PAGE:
Charles Ogletree is the Jesse Climenko Professor of Law at Harvard Law School and the founding and executive director of the Charles Hamilton Houston Institute for Race and Justice at the law school. He is the author of the critically acclaimed All Deliberate Speed, and has received numerous awards and honors, including being named one of the 100+ Most Influential Black Americans by Ebony Magazine. In the immediate aftermath of the Crowley-Gates incident, Ogletree acted not only as counsel to Professor Gates but continues to act as advisor on police behavior to both Harvard University and the City of Cambridge. He was a senior advisor to President Barack Obama during his 2008 presidential campaign.

+ BIO: Jonathan Kozol

In 1964 Jonathan Kozol began work as a teacher in low-income, predominately black Roxbury, first in a freedom school and later in a public elementary school. He grew up in Newton, was educated at Harvard and a Rhodes Scholar at Oxford.

His first published nonfiction, Death at an Early Age: The Destruction of the Hearts and Minds of Negro Children in the Boston Public Schools (1967) winner of the National Book Award, drew upon his experiences as a fourth-grade teacher. The practice of immersing himself in the lives of his subjects became the pattern for his subsequent searing studies of the injustices a wealthy society visits upon its most vulnerable members.

A commission to study the problem of adult literacy resulted in Illiterate American (1980). In Rachel and Her Children: Homeless Families in America (1988) Kozol examines the stunted lives of people deprived of the raw necessities. Savage Inequalities (1991) details the differences between schools in affluent neighborhoods and those attended by the children of the poor. In 1995 Kozol produced another study, this time based on first-hand experience among schoolchildren in the South Bronx: Amazing Grace: The Lives of Children and the Conscience of a Nation. Ordinary Resurrections: Children in the Years of Hope (2001) revisits the courageous and resilient children of the South Bronx.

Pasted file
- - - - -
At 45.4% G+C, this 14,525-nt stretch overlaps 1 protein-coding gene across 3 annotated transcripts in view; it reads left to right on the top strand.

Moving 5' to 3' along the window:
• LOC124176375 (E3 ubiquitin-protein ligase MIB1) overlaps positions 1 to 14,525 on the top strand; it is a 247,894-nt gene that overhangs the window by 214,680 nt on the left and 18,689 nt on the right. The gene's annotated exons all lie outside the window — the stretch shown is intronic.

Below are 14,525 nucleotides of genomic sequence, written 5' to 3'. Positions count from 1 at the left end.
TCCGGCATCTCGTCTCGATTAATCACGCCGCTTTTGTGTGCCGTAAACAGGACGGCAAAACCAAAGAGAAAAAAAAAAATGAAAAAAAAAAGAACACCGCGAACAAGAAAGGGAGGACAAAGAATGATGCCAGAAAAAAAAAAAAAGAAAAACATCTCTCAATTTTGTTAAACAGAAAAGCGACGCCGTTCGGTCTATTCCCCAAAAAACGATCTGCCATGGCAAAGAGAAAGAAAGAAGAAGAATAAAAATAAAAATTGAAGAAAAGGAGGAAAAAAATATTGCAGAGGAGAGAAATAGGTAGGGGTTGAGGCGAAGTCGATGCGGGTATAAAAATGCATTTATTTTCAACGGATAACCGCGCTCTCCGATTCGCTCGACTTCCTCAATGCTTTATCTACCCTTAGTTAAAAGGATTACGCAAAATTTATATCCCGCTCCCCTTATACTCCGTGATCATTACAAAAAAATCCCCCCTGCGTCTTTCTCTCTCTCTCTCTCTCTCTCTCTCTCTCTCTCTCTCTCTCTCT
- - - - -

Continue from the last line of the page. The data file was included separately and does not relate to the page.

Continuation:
+ BIO: Robert V. Ward Jr.

Robert V. Ward, a Boston educator and administrator, was recently named Dean of the Southern New England School of Law. Dean Ward replaces Dean David M. Prentiss, who filled the position on an interim basis until a permanent dean was found and now returns to his role as associate dean and member of the faculty.

Dean Ward has served as professor of law at New England School of Law since 1982 and was the director of the Charles Hamilton Houston Enrichment program, an academic achievement program designed to increase the number of people practicing minority law. He serves on the executive committee of the American Association of Law Schools Section on Academic Support Programs and is a member of the faculty of the American Academy for Judicial Education.

+ BIO: Carmen Fields

Carmen Fields has been a fixture in Bostons journalism community for over 25 years. Her experience includes both print and broadcast journalism; journalism education and media relations. For many Boston-area residents, Carmens comments on the news of the day, in her Boston Globe column and as a television reporter and anchor for Channels 7 and 4 and Channel 2s Ten OClock News with Christopher Lydon were part of daily life. A native of Tulsa, Oklahoma, Carmen earned a Bachelor of Arts degree in journalism from Lincoln University in Missouri and a Master of Science degree in broadcast journalism from Boston University. She was a part of the Boston Globe team that won a Pulitzer Prize for coverage of Bostons school desegregation. After work at the Boston Globe as a reporter, assistant city editor and later as a columnist, Fields became a television journalist. She was also an assistant professor of journalism at Northeastern University.

Partner
Museum of African American History
Series
Civil Rights Movement Series